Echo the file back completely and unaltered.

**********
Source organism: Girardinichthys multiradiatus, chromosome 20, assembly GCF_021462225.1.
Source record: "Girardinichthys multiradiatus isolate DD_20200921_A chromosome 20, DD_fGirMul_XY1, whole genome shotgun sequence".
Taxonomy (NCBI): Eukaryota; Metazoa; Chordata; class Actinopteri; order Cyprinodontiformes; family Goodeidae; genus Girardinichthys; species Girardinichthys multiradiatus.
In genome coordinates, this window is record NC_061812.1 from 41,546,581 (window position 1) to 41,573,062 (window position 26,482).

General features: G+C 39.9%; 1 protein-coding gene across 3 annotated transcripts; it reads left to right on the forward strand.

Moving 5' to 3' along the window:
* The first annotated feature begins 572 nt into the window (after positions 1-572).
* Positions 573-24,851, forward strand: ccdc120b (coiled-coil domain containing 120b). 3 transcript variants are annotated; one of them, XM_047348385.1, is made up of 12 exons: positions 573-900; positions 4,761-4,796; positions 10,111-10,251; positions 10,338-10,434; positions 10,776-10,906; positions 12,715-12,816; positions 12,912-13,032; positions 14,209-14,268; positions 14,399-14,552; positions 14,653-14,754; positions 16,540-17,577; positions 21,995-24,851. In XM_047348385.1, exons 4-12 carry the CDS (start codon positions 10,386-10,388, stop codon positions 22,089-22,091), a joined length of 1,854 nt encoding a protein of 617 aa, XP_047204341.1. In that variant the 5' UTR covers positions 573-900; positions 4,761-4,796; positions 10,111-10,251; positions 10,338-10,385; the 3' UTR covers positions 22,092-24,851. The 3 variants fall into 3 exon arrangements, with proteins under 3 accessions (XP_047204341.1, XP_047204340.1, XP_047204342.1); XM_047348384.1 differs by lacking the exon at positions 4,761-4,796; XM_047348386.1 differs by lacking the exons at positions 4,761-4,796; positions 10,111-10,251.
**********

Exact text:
Source organism: Girardinichthys multiradiatus, chromosome 20, assembly GCF_021462225.1.
Source record: "Girardinichthys multiradiatus isolate DD_20200921_A chromosome 20, DD_fGirMul_XY1, whole genome shotgun sequence".
Taxonomy (NCBI): Eukaryota; Metazoa; Chordata; class Actinopteri; order Cyprinodontiformes; family Goodeidae; genus Girardinichthys; species Girardinichthys multiradiatus.
In genome coordinates, this window is record NC_061812.1 from 41,546,581 (window position 1) to 41,573,062 (window position 26,482).

General features: G+C 39.9%; 1 protein-coding gene across 3 annotated transcripts; it reads left to right on the forward strand.

Moving 5' to 3' along the window:
* The first annotated feature begins 572 nt into the window (after positions 1-572).
* Positions 573-24,851, forward strand: ccdc120b (coiled-coil domain containing 120b). 3 transcript variants are annotated; one of them, XM_047348385.1, is made up of 12 exons: positions 573-900; positions 4,761-4,796; positions 10,111-10,251; positions 10,338-10,434; positions 10,776-10,906; positions 12,715-12,816; positions 12,912-13,032; positions 14,209-14,268; positions 14,399-14,552; positions 14,653-14,754; positions 16,540-17,577; positions 21,995-24,851. In XM_047348385.1, exons 4-12 carry the CDS (start codon positions 10,386-10,388, stop codon positions 22,089-22,091), a joined length of 1,854 nt encoding a protein of 617 aa, XP_047204341.1. In that variant the 5' UTR covers positions 573-900; positions 4,761-4,796; positions 10,111-10,251; positions 10,338-10,385; the 3' UTR covers positions 22,092-24,851. The 3 variants fall into 3 exon arrangements, with proteins under 3 accessions (XP_047204341.1, XP_047204340.1, XP_047204342.1); XM_047348384.1 differs by lacking the exon at positions 4,761-4,796; XM_047348386.1 differs by lacking the exons at positions 4,761-4,796; positions 10,111-10,251.